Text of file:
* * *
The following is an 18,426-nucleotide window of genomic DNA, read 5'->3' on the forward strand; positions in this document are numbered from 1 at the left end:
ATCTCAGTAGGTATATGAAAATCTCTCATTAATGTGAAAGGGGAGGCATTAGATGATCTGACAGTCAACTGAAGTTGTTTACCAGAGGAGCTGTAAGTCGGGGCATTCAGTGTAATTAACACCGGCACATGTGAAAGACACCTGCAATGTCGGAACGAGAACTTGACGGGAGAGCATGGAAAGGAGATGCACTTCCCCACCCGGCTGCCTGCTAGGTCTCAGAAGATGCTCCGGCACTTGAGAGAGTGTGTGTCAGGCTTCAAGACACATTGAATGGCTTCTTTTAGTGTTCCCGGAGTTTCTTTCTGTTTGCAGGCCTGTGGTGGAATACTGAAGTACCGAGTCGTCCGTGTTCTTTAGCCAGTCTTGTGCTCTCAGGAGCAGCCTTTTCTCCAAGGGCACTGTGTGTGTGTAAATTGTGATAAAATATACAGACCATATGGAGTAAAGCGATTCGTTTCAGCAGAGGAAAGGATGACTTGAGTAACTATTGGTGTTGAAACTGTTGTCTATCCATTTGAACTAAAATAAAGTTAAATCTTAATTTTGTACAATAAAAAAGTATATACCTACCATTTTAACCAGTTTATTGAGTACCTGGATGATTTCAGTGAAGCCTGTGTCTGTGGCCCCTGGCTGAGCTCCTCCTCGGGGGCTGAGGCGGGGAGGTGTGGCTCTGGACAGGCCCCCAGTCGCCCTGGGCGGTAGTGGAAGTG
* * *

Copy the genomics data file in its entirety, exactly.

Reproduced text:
The following is an 18,426-nucleotide window of genomic DNA, read 5'->3' on the forward strand; positions in this document are numbered from 1 at the left end:
ATCTCAGTAGGTATATGAAAATCTCTCATTAATGTGAAAGGGGAGGCATTAGATGATCTGACAGTCAACTGAAGTTGTTTACCAGAGGAGCTGTAAGTCGGGGCATTCAGTGTAATTAACACCGGCACATGTGAAAGACACCTGCAATGTCGGAACGAGAACTTGACGGGAGAGCATGGAAAGGAGATGCACTTCCCCACCCGGCTGCCTGCTAGGTCTCAGAAGATGCTCCGGCACTTGAGAGAGTGTGTGTCAGGCTTCAAGACACATTGAATGGCTTCTTTTAGTGTTCCCGGAGTTTCTTTCTGTTTGCAGGCCTGTGGTGGAATACTGAAGTACCGAGTCGTCCGTGTTCTTTAGCCAGTCTTGTGCTCTCAGGAGCAGCCTTTTCTCCAAGGGCACTGTGTGTGTGTAAATTGTGATAAAATATACAGACCATATGGAGTAAAGCGATTCGTTTCAGCAGAGGAAAGGATGACTTGAGTAACTATTGGTGTTGAAACTGTTGTCTATCCATTTGAACTAAAATAAAGTTAAATCTTAATTTTGTACAATAAAAAAGTATATACCTACCATTTTAACCAGTTTATTGAGTACCTGGATGATTTCAGTGAAGCCTGTGTCTGTGGCCCCTGGCTGAGCTCCTCCTCGGGGGCTGAGGCGGGGAGGTGTGGCTCTGGACAGGCCCCCAGTCGCCCTGGGCGGTAGTGGAAGTG